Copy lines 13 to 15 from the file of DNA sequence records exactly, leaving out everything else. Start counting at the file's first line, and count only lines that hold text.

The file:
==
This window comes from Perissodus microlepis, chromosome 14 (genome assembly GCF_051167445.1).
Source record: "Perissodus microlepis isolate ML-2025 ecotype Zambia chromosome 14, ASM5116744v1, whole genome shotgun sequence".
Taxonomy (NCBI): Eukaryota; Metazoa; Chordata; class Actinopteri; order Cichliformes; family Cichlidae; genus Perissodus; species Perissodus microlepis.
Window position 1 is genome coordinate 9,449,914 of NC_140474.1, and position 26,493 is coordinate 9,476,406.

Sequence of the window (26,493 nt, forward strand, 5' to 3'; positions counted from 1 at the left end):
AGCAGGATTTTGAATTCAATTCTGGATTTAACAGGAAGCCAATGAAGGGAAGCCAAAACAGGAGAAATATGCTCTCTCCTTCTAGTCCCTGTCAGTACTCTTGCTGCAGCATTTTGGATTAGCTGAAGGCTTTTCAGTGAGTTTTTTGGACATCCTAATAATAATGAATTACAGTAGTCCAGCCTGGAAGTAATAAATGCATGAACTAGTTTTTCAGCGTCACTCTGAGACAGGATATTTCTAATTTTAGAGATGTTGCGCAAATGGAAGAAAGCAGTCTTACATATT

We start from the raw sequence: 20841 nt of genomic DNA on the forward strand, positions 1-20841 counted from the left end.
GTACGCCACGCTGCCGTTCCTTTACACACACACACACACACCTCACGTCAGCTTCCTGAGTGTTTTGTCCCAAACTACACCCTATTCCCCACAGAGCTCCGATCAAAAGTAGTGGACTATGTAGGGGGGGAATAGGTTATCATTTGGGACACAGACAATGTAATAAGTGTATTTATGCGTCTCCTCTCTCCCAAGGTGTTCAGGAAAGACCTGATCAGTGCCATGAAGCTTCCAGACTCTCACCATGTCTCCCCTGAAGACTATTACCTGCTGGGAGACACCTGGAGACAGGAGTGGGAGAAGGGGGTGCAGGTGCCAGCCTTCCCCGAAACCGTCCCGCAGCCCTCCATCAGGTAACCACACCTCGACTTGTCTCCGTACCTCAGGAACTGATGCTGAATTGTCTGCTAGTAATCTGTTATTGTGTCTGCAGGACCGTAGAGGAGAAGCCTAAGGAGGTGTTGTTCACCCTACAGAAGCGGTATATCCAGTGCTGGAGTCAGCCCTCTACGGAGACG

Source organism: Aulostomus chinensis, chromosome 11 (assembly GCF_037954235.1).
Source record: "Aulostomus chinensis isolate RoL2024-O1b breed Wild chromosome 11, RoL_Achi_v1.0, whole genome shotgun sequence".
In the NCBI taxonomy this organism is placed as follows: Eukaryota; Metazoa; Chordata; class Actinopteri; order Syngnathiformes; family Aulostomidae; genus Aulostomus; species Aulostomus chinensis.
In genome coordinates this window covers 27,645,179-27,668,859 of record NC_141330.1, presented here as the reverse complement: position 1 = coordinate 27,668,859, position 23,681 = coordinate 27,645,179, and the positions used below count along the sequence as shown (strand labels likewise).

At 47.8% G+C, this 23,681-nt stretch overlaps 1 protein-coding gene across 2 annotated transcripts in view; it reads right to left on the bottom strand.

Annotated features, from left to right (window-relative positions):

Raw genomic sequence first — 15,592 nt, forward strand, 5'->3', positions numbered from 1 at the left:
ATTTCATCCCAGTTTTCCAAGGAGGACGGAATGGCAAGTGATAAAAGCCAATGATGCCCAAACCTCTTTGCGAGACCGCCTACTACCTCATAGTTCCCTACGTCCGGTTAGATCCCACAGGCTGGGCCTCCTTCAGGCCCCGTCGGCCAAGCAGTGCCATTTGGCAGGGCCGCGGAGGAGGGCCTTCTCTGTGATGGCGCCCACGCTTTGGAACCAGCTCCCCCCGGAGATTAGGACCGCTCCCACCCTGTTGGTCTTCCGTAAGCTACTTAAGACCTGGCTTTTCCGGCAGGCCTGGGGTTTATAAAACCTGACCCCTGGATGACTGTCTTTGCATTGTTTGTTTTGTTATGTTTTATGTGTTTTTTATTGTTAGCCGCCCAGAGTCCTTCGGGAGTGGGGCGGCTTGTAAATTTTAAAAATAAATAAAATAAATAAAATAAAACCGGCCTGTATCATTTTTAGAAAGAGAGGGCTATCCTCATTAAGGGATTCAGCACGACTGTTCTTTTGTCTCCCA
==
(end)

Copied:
At 47.8% G+C, this 23,681-nt stretch overlaps 1 protein-coding gene across 2 annotated transcripts in view; it reads right to left on the bottom strand.

Annotated features, from left to right (window-relative positions):

Raw genomic sequence first — 15,592 nt, forward strand, 5'->3', positions numbered from 1 at the left: